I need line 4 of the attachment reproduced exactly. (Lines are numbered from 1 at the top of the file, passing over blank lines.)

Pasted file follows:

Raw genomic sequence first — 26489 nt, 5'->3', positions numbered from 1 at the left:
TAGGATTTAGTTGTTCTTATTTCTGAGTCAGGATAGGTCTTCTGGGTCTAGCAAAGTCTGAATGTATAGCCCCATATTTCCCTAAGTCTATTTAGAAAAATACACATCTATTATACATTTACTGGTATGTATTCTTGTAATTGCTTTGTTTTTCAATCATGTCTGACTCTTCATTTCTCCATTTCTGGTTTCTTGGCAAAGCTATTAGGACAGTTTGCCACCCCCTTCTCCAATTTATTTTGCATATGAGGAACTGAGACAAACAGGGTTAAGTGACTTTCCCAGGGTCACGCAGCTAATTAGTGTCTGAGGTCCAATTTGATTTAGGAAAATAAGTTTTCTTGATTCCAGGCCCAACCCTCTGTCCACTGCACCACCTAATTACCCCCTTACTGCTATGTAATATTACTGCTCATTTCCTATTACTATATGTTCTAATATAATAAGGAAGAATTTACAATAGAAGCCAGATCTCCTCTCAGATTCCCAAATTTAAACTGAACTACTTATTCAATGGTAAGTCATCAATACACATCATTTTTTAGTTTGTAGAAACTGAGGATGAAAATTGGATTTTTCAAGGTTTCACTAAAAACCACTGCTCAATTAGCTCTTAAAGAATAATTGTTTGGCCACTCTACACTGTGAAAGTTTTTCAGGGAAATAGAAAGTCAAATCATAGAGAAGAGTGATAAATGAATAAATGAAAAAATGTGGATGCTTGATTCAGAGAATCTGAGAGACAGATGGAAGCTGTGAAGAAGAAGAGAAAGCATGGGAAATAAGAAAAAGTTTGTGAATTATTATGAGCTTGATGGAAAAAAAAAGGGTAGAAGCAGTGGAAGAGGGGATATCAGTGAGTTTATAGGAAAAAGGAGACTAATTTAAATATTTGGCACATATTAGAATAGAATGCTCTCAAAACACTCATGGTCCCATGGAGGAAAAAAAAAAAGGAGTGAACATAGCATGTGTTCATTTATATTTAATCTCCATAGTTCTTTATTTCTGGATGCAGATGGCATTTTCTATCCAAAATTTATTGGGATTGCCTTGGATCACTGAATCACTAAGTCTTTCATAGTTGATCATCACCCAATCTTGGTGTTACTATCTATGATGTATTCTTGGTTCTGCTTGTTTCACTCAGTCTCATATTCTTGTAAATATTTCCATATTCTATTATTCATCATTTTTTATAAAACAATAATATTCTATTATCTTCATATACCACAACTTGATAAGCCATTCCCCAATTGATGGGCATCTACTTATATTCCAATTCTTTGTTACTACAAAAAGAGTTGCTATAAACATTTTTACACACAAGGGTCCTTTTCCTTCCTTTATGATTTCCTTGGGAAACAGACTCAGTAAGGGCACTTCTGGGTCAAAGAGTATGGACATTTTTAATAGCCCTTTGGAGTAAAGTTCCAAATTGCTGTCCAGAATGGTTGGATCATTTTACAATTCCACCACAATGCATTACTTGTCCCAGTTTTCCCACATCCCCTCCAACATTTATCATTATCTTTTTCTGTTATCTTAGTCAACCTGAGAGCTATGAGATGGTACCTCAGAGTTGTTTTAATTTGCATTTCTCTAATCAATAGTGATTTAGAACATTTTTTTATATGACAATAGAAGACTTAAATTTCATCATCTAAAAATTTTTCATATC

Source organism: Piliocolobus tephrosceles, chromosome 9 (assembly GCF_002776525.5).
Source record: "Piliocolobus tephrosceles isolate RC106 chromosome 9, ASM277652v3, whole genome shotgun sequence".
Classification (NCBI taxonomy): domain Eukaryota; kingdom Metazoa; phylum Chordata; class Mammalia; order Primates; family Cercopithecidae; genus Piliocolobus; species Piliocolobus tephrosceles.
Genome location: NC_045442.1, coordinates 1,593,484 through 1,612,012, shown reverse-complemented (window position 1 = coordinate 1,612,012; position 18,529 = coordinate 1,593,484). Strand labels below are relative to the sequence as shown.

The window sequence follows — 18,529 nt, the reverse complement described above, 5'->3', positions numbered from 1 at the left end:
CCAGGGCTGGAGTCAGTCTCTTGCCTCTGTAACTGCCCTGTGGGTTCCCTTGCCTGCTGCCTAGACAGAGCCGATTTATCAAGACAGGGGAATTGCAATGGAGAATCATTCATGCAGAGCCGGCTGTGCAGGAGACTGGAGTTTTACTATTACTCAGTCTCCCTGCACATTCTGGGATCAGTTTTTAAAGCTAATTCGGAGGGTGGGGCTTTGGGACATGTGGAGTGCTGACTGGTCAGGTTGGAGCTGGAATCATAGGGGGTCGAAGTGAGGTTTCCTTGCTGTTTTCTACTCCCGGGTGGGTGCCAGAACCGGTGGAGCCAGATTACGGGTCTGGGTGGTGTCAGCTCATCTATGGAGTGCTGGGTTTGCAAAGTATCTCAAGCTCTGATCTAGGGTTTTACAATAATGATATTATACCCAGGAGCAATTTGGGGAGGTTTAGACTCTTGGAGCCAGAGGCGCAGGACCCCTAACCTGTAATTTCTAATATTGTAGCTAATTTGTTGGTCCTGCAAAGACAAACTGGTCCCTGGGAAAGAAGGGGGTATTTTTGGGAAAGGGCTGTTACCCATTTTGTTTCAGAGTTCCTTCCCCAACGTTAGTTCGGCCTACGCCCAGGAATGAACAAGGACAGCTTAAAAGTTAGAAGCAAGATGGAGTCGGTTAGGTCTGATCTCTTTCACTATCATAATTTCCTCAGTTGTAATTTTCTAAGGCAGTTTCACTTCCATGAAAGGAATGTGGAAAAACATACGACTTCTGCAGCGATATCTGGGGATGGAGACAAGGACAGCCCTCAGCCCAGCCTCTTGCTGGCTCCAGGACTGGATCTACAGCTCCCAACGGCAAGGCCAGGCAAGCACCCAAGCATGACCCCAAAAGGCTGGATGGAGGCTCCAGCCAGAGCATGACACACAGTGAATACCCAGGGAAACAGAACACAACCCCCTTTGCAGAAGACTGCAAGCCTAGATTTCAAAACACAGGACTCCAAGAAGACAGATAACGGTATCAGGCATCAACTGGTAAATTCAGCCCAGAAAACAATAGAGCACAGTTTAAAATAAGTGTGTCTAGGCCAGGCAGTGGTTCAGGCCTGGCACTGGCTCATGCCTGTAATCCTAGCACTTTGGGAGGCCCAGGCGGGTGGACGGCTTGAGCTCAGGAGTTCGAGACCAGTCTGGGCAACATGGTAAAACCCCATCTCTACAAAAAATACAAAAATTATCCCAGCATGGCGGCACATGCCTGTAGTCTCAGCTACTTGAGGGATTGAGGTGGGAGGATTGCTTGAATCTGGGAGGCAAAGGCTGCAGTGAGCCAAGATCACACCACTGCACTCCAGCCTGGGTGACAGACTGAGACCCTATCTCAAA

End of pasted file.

Source record: "Piliocolobus tephrosceles isolate RC106 chromosome 9, ASM277652v3, whole genome shotgun sequence".